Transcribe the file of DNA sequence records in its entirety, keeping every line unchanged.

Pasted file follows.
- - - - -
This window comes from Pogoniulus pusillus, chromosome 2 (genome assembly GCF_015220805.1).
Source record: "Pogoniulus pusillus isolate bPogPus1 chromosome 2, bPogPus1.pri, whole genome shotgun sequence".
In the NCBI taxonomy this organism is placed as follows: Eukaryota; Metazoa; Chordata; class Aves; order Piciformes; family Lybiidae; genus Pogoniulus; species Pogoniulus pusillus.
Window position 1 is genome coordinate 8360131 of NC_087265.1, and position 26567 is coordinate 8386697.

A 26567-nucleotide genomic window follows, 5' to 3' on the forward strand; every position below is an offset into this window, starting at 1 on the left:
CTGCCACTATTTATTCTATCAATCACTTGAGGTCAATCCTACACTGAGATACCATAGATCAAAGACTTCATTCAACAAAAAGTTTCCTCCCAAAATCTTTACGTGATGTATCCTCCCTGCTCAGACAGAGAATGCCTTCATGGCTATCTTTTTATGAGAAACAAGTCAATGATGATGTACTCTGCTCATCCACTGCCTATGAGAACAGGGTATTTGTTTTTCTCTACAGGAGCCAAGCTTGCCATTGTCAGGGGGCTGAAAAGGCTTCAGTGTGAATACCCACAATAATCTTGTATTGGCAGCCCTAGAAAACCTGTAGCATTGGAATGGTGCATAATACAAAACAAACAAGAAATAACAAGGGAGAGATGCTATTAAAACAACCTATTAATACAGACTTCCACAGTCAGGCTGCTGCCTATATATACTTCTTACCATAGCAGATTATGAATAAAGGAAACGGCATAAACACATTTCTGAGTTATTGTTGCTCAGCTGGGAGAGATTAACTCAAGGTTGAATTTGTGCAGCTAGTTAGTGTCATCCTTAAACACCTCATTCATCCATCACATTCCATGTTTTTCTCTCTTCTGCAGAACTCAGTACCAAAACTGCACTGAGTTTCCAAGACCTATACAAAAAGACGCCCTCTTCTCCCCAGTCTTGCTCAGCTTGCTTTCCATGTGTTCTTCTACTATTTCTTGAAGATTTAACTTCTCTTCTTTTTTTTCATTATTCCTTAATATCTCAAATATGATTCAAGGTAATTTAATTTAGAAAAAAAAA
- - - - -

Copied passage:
This window comes from Pogoniulus pusillus, chromosome 2 (genome assembly GCF_015220805.1).
Source record: "Pogoniulus pusillus isolate bPogPus1 chromosome 2, bPogPus1.pri, whole genome shotgun sequence".
In the NCBI taxonomy this organism is placed as follows: Eukaryota; Metazoa; Chordata; class Aves; order Piciformes; family Lybiidae; genus Pogoniulus; species Pogoniulus pusillus.
Window position 1 is genome coordinate 8360131 of NC_087265.1, and position 26567 is coordinate 8386697.

A 26567-nucleotide genomic window follows, 5' to 3' on the forward strand; every position below is an offset into this window, starting at 1 on the left:
CTGCCACTATTTATTCTATCAATCACTTGAGGTCAATCCTACACTGAGATACCATAGATCAAAGACTTCATTCAACAAAAAGTTTCCTCCCAAAATCTTTACGTGATGTATCCTCCCTGCTCAGACAGAGAATGCCTTCATGGCTATCTTTTTATGAGAAACAAGTCAATGATGATGTACTCTGCTCATCCACTGCCTATGAGAACAGGGTATTTGTTTTTCTCTACAGGAGCCAAGCTTGCCATTGTCAGGGGGCTGAAAAGGCTTCAGTGTGAATACCCACAATAATCTTGTATTGGCAGCCCTAGAAAACCTGTAGCATTGGAATGGTGCATAATACAAAACAAACAAGAAATAACAAGGGAGAGATGCTATTAAAACAACCTATTAATACAGACTTCCACAGTCAGGCTGCTGCCTATATATACTTCTTACCATAGCAGATTATGAATAAAGGAAACGGCATAAACACATTTCTGAGTTATTGTTGCTCAGCTGGGAGAGATTAACTCAAGGTTGAATTTGTGCAGCTAGTTAGTGTCATCCTTAAACACCTCATTCATCCATCACATTCCATGTTTTTCTCTCTTCTGCAGAACTCAGTACCAAAACTGCACTGAGTTTCCAAGACCTATACAAAAAGACGCCCTCTTCTCCCCAGTCTTGCTCAGCTTGCTTTCCATGTGTTCTTCTACTATTTCTTGAAGATTTAACTTCTCTTCTTTTTTTTCATTATTCCTTAATATCTCAAATATGATTCAAGGTAATTTAATTTAGAAAAAAAAA